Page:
If you’re a network manager, chance are you’ve possessed a laptop with a packet sniffer or protocol analyzer on it. Just plug that bad boy into the corporate network and you can look at all the traffic that’s going across the wire.
I’m sure you’ve worn a white hat while using such a tool, but has the thought crossed your mind at some point that one of your admins could go rogue with such a tool and cause some real trouble for you?
I recently talked to Steve Shalita, vice president of marketing for NetScout, about this worry. Back in the fall of 2007, NetScout bought Network General, the maker of one of the original packet sniffers, named (what else) Sniffer.
Shalita said NetScout is releasing a new version of Sniffer called Sniffer Global which introduces a server-based authentication point for all Sniffer desktop installations. Through this central server, network managers can set policies for usage of Sniffer technology.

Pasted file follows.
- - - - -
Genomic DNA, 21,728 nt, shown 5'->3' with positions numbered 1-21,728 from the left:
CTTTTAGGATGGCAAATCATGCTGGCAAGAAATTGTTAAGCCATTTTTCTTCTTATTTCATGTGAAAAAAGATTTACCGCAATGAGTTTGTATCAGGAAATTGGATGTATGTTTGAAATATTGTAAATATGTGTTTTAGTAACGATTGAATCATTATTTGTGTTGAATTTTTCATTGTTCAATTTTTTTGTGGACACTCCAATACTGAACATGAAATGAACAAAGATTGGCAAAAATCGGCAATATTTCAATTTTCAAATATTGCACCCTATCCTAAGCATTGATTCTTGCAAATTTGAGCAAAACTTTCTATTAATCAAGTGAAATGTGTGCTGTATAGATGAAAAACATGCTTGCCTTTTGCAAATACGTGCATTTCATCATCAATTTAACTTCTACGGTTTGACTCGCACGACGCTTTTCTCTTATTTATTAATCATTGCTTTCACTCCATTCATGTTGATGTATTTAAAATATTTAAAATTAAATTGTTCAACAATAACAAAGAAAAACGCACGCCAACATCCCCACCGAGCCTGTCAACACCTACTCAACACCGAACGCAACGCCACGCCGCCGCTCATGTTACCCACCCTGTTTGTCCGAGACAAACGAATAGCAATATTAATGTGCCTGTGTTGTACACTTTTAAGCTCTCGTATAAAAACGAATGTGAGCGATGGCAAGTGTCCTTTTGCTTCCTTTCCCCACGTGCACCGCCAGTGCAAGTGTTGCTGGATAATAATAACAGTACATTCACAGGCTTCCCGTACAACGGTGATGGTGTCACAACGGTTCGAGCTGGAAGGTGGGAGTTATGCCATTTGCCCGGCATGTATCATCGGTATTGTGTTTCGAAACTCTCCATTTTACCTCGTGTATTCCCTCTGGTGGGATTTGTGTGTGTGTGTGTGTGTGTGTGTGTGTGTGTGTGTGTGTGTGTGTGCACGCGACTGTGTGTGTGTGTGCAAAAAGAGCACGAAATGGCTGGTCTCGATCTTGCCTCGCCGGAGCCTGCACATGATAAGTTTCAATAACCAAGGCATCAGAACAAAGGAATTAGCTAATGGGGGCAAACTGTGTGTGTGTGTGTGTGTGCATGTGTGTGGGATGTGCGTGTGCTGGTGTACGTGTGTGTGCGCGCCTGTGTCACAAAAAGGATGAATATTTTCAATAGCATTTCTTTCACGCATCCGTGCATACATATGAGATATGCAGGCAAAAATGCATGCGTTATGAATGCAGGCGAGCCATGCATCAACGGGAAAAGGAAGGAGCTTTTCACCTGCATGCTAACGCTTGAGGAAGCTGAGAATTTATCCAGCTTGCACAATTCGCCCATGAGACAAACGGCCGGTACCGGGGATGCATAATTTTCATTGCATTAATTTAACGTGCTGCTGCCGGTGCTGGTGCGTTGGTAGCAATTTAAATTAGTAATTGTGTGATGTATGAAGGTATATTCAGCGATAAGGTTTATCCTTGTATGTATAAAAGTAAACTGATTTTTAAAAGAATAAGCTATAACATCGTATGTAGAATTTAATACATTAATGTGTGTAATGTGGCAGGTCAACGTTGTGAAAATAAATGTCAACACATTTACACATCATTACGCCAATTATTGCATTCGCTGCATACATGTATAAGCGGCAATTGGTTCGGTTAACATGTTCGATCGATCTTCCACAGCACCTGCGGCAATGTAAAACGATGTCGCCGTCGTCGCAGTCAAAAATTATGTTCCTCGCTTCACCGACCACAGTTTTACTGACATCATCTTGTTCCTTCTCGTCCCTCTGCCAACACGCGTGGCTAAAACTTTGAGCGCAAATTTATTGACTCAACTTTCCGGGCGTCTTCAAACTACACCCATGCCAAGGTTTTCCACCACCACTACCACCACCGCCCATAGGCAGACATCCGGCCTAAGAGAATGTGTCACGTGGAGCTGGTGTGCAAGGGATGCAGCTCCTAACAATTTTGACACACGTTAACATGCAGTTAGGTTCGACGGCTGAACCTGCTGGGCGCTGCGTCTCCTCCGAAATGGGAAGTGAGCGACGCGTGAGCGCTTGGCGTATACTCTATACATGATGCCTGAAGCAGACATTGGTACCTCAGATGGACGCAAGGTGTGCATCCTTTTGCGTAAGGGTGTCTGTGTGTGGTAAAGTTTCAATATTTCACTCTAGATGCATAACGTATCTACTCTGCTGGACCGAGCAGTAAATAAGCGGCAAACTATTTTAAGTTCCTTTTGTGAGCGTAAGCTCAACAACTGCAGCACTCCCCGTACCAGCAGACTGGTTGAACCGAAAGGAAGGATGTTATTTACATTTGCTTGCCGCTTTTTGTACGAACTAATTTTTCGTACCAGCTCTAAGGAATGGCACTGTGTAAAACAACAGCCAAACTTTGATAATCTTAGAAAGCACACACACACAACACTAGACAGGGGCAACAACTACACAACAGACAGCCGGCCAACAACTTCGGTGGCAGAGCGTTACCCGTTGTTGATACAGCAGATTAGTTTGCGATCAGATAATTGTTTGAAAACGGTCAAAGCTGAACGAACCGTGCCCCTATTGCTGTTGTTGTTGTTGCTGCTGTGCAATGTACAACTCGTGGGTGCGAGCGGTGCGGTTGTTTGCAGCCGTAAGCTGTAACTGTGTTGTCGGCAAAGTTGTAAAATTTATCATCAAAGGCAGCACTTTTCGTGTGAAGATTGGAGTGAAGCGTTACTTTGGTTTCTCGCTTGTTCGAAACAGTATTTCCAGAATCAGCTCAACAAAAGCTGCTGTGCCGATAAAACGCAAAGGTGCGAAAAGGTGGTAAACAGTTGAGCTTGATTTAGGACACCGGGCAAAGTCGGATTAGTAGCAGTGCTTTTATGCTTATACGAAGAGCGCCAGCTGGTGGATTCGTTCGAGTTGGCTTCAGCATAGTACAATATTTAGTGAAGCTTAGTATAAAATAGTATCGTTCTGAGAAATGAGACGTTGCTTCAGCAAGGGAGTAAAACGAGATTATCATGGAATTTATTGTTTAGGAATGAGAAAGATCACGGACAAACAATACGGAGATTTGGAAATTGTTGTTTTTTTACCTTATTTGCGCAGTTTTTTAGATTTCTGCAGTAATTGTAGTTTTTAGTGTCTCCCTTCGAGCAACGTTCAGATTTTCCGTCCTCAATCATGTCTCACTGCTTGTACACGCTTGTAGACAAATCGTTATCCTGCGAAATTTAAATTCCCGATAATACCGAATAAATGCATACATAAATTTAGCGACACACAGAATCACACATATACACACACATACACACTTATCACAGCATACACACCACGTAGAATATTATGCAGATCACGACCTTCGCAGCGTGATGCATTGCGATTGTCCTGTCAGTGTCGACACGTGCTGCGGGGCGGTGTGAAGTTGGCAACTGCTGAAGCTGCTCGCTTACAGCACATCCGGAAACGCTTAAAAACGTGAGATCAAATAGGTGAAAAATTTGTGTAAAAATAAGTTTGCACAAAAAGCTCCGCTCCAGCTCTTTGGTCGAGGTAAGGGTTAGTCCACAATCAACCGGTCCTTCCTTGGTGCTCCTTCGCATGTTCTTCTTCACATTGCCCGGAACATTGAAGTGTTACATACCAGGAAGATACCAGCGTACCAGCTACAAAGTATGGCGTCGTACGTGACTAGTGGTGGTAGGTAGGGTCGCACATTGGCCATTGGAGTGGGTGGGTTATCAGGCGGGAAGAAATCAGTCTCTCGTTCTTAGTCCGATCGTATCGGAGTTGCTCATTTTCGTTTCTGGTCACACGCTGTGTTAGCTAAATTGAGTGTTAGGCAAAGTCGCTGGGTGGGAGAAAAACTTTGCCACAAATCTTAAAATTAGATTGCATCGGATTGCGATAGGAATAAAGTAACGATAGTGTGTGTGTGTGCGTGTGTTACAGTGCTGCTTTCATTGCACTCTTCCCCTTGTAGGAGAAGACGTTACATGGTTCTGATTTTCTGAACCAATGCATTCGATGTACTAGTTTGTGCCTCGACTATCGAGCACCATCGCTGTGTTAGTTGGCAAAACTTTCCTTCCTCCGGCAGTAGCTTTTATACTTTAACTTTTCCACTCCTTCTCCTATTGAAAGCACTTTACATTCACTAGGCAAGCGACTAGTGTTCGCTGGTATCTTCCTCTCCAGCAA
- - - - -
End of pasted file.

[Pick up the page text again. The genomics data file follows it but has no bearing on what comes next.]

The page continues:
“You can limit how far they can go into the packet,” Shalita told me. “And you have the ability to, by user and with very granular detail, report on what that user has done out there on the network. The server is doing policy control and authorization of what they can do and reporting back to you.”
Sniffer Global isn’t a cure-all for potentially rogue packet sniffers on the network. It isn’t backwards compatible with older versions of Sniffer. So you’d have to update all the desktops that have Sniffer on them. That means you’d have to find the ones you don’t know about, too. And of course, Sniffer Global’s server won’t identify packet sniffers made by other vendors, either. Instead, Sniffer Global’s value is in establishing centralized control over sanctioned Sniffer PCs across the network.